A binary string can be characterized by its periodic sums. In particular, observe that for all binary strings x and y of the same length, we have that x = y if and only if x and y have the same periodic sums.

Further, we prove that it's sufficient to look at periodic sums with small values of d to check if x = y.

Lemma 2: Let a natural number n be given. There exists a constant c_2 (independent of n) such that for all binary strings x and y of length n, we have that x = y if and only if:

For all (r, d) such that , the (r, d)-periodic sum of x equals the (r, d)-periodic sum of y.

To see this, first turn each periodic sum of x into an equation. There are n unknowns (one unknown for each bit of x) and the sum is known. We can associate with each equation a binary vector where the coordinates from the vector are the coefficients of the unknowns from the equation.

The hope is that if we have enough equations, then the system has a unique solution which is just the binary string x. This happens when the associated vectors span .

Thanks to an awesome answer on stack exchange, we known that there exists some c_2 such that for (r, d) where , the associated vectors are sufficient to span . ( See here: https://mathoverflow.net/questions/343355/do-the-following-binary-vectors-span-mathbbrn ).

As a result, x is characterized by the periodic sums where .

————–

PART 3: The upper bound for separating words

Theorem: Let binary strings x and y of length n be given. If x != y, then there exists a DFA with states that accepts x and rejects y.

By Lemma 2, there is some (r, d) such that the (r, d)-periodic sum of x != the (r, d)-periodic sum of y and .

Further, since the periodic sums are bounded by n, by Lemma 1, there is some prime p such that the (r, d)-periodic sum of x != the (r, d)-periodic sum of y mod p and .

Therefore, we can build a DFA with states that computes the (r, d)-periodic sum of the input string mod p to differentiate x and y.

————–

I hope to write this up more cleanly in latex and am open to any ideas, suggestions, or corrections. Thank you!

Hi, Mike—odd that these were held up in the mod queue. Let me know whether this one supersedes the previous one. Dick and I may be able to talk about it over the weekend.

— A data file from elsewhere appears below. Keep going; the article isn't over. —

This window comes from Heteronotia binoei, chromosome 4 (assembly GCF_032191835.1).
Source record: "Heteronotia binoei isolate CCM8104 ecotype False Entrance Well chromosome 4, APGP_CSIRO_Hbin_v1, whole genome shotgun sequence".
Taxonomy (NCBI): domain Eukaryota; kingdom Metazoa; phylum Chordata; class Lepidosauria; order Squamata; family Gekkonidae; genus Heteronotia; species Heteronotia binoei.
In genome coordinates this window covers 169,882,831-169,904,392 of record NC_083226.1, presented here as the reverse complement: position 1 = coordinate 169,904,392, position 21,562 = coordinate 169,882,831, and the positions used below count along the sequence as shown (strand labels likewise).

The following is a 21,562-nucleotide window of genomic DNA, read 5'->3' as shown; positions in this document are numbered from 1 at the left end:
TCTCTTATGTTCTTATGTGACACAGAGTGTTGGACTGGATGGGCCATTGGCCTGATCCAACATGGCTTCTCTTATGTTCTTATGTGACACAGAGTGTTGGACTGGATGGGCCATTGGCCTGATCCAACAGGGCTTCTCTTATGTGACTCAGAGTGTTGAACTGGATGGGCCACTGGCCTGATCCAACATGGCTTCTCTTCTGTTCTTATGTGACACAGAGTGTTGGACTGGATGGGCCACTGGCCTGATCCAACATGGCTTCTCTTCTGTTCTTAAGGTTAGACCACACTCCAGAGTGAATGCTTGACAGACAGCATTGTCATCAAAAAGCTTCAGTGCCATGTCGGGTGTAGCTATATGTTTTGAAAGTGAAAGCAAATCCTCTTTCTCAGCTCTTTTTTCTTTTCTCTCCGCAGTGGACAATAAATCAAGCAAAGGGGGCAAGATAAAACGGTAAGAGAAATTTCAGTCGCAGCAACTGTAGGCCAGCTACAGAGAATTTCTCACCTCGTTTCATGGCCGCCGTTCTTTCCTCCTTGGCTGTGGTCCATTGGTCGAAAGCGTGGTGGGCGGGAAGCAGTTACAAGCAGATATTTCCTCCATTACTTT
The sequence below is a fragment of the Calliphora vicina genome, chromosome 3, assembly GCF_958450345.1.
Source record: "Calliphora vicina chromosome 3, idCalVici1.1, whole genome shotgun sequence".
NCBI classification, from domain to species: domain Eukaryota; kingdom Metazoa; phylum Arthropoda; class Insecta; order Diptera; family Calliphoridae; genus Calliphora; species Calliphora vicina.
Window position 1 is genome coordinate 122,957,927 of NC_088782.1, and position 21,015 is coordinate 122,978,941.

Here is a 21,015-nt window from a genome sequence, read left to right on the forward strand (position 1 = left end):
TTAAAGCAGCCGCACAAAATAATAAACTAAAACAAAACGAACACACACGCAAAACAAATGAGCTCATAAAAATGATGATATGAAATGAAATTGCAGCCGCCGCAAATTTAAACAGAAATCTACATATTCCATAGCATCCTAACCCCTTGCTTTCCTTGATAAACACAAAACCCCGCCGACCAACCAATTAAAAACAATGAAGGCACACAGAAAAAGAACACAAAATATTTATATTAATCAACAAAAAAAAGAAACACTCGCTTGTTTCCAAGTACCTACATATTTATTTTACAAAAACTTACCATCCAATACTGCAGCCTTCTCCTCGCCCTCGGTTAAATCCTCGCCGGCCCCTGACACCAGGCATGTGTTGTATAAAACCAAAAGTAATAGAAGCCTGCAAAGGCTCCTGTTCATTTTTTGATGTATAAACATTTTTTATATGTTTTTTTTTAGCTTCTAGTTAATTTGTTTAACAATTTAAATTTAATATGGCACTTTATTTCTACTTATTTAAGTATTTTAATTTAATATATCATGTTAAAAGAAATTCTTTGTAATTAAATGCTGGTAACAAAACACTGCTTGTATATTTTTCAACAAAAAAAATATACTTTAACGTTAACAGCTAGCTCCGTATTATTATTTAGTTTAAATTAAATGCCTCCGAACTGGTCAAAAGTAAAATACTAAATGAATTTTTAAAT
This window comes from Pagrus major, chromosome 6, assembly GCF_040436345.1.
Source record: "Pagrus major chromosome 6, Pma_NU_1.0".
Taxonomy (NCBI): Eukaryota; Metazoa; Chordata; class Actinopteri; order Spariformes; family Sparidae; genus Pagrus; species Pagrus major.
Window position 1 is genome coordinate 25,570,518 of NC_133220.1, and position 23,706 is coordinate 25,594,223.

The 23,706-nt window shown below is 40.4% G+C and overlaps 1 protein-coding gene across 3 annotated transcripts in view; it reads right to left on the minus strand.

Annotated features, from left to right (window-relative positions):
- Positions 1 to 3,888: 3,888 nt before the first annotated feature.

Thank you very much! Sounds great.

Yes, if you can delete my previous post, that would be great. It had a few typos in it. 🙂

I just found out that this method is already known! Please see this paper: “Separating Words by Occurrences of Subwords” by Vyalyi and Gimadeev.

Sorry, this version had some typos. I posted an update with the corrections.

If possible, I would suggest deleting this duplicated post. Thank you!

Upper bound improved to n^{1/3}: https://arxiv.org/abs/2007.12097

This is great! I am excited to take a look. Thanks for sharing. 🙂

A tiny mistake in Lemma 3: since p is at most l/2, we have that l – p is at *least* l/2, not at *most* l/2. Fortunately it’s easy to fix: since p is at least 1, we have that l – p is at most l – 1, so we are still indexing into u.

Thank you very much. Most likely it was a change of indexing between drafts. I have also make a curly ell from that point on: lemmas 3 and 4 and the main proof. I checked once with my eyes but can’t say I’m sure I caught them all. One idea for something like MathDeck would be to enable a search for mathematical uses of the plain as opposed to occurrences within words, or even abbreviations such as “l.” for liters.

A regex-aware search for (in Vim syntax) `\` will miss most of the occurrences that you don’t want. It’ll still give you false positives, like on “l.”, but it should be easier to deal with manually.

My Vim regex got eaten, probably because it uses less-than-greater-than signs. In Perl syntax, it’s `\bl\b`.